Over 50 people signed up for this webinar, with Jay Arthur demonstrating some of the software’s most frequently used tools and answering questions asked by attendees. Some attendees were familiar with the software and already use it, some had only begun to use it; all were interested in learning new ways that QI Macros can help them with their Agile Lean Six Sigma and Quality Improvement efforts. (You can hear him answering questions and comments typed in by webinar attendees.)If you saw a feature demonstrated in the webinar that might have been added to QI Macros after the version you’re using (for instance, the Improvement Project Wizard, the Fixed Limit indicator or the automated Process Change Wizard), you may need to purchase an upgrade to bring your QI Macros to the current version.
Improvement Insights Blog
Latest "Jay Arthur Blog" Posts
My childhood doctor did it all. Now I almost never see a doctor. Are You Doing Black or Green Belt work, or “No Belt” work?
“When I was growing up as a kid, our family doctor, Dr. Pierce (and what an unfortunate name)… anyway, Dr. Pierce was actually a MASH 4077 kind of a doctor, right? He was he was in Korea [where] they were doing meatball surgery. But back in the 50s, he’d come in and take your temperature, check your pulse, and he would give you the shots and anything else that was there: write the prescriptions out long hand and rip them off a pad and hand them to you.
Jay Arthur was the featured speaker for the 12/16/20 ASQ Philadelphia Section Web Meeting. His topic was “Turning Data Into Dollars with Microsoft Excel: Big Profits from Small Data.” You may view the video of Jay’s webinar below:
If you’re interested in learning more about QI Macros for Excel (the software Jay wrote and developed), click HERE and view the demo video in the yellow box. You may also sign up for a free 30 day trial of the software by filling out the form on that page next to the video, or by signing up at THIS link.
If you’re interested in learning more about Jay’s ideas on Agile Lean Six Sigma, you can download a free brief summary of Jay’s ideas in his “Agile Lean Six Sigma Manifesto,” available at THIS link.
People still seem to be confused about what kind of Quality Improvement chart to use. Here’s the short and simple answer:
If you’re a registered NAHQ Next 2020 attendee, you can view Jay Arthur’s showcase until October 31, 2020.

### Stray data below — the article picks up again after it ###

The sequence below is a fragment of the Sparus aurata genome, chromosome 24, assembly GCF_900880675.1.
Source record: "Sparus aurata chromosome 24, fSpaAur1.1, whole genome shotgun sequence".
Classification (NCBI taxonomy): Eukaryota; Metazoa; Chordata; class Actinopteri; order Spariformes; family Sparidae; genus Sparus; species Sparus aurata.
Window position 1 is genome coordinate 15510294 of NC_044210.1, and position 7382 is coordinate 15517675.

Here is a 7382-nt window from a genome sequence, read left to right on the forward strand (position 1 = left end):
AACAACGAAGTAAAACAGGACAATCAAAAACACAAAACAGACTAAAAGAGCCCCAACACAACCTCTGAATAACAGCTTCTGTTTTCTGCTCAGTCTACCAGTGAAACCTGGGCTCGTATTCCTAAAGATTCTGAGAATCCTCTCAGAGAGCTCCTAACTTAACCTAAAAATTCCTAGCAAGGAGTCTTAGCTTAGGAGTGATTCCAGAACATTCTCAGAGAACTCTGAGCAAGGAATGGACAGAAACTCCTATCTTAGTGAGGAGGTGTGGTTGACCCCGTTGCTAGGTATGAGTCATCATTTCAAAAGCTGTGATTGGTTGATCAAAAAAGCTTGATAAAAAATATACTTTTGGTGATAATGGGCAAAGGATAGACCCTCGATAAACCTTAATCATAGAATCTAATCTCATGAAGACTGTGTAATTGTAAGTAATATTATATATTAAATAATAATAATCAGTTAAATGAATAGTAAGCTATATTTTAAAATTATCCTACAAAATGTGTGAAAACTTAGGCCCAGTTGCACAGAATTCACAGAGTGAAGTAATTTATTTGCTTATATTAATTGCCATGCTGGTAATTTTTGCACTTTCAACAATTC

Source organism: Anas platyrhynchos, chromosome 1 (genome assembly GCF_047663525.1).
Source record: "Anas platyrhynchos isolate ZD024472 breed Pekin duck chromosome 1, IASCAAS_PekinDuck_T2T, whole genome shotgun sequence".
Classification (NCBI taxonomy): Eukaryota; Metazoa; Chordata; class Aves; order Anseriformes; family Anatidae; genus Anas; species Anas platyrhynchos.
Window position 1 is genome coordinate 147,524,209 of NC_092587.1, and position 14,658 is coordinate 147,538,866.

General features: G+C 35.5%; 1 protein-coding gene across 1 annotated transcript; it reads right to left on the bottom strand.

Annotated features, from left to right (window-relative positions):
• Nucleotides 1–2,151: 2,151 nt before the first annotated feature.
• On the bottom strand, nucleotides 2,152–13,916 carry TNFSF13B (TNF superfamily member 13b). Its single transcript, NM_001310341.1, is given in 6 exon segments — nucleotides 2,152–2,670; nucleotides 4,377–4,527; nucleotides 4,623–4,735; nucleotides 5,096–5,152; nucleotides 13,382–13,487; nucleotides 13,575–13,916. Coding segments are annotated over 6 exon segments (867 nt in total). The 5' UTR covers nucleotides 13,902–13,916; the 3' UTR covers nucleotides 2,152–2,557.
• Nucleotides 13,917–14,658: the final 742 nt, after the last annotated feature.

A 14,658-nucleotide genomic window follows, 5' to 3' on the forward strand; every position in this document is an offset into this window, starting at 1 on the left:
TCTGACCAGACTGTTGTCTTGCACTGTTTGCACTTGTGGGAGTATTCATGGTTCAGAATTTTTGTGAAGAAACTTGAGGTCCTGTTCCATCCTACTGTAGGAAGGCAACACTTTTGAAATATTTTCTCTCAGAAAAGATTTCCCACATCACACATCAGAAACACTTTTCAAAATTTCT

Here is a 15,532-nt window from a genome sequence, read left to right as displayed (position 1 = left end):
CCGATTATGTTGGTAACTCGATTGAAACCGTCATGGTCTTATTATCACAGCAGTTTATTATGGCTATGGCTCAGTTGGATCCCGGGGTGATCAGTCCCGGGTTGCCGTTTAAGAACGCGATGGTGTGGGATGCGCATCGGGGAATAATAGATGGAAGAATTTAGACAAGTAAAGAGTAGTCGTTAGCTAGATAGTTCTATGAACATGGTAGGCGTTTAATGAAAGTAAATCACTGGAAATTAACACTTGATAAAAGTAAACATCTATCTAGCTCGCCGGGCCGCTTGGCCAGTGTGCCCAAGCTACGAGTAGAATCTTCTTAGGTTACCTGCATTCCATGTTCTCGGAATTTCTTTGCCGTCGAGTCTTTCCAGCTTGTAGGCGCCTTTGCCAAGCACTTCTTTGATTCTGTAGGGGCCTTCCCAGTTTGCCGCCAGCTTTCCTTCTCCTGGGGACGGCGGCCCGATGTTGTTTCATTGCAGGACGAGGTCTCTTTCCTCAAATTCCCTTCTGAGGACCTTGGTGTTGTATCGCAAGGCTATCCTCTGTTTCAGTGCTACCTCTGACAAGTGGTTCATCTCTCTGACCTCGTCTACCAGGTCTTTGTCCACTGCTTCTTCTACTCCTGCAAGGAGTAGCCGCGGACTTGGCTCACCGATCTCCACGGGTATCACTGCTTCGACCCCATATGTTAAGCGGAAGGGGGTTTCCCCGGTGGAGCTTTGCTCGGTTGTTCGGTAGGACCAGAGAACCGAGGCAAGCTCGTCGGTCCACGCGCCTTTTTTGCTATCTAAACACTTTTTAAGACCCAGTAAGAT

1. Click on the link below.
2. Click on the NAHQ Next top banner to log in. It will take you to the page below. Log in with your name and email address:
3. Once you’re logged in, visit the On-Demand Sessions and scroll to the very bottom to view Jay’s session, “Zero Harm and the Trillion Dollar Prescription.”
The New York Times published a list of cases by facility. I tweaked it to get Pareto Charts of the biggest problems. Nursing homes and rehab facilities were 64% of the total, then prisons and food processing (e.g., beef, pork, poultry, etc.).
This is a fun thing we did last week. While Watching the movie “Forrest Gump,” Jay heard this song and had the idea that this song is particularly applicable to our current situation. Several of the people that work for QI Macros are musicians, so we tried to do something fun while we’re working remotely. This was recorded in 4 separate homes and then assembled and arranged by Nicholas. We hope you enjoy it:
People over age 55 account for 92% of COVID-19 Deaths (data from CDC). Sweden is using similar data to leave the country open for most citizens while asking seniors to stay at home. How do we reopen the economy? Self-quarantine seniors; let everyone else get back to work.
Here’s the 2019-2020 Influenza (i.e., Flu) deaths. Again, seniors are 83.5% of deaths. The flu death rate is about 1 per 1,000. COVID-19 death rate is 1-2 per 100, perhaps lower in people under the age of 55 and higher for those over age 55.
Countermeasure: Self-quarantining seniors will help flatten the curve and prevent overwhelming healthcare.
While most COVID-19 charts show cumulative cases and deaths, I wondered what would happen if we turned the cumulative data into a daily data and plotted it as a control chart. It is possible to use c or XmR charts for this purpose. Process changes chosen based on runs and trends in the data.
Daily new cases still unstable, but hovering around 339/day. Cases began to rise 3/18. Potentially leveling off 3/26. the date of state “stay-at-home” order.
Daily deaths still unstable, but hovering around 12/day. Deaths began rising 3/21, but appear to be stabilizing. Significant spike on 4/2, root cause unknown.
One of our QI Macros users offered to share his dashboard of paramedic response during the Seattle area response to COVID-19. His team transported the first COVID patient in America. As you can see, turnaround times (TAT) at the hospital averaged 30 minutes and temperatures spiked in transported patients.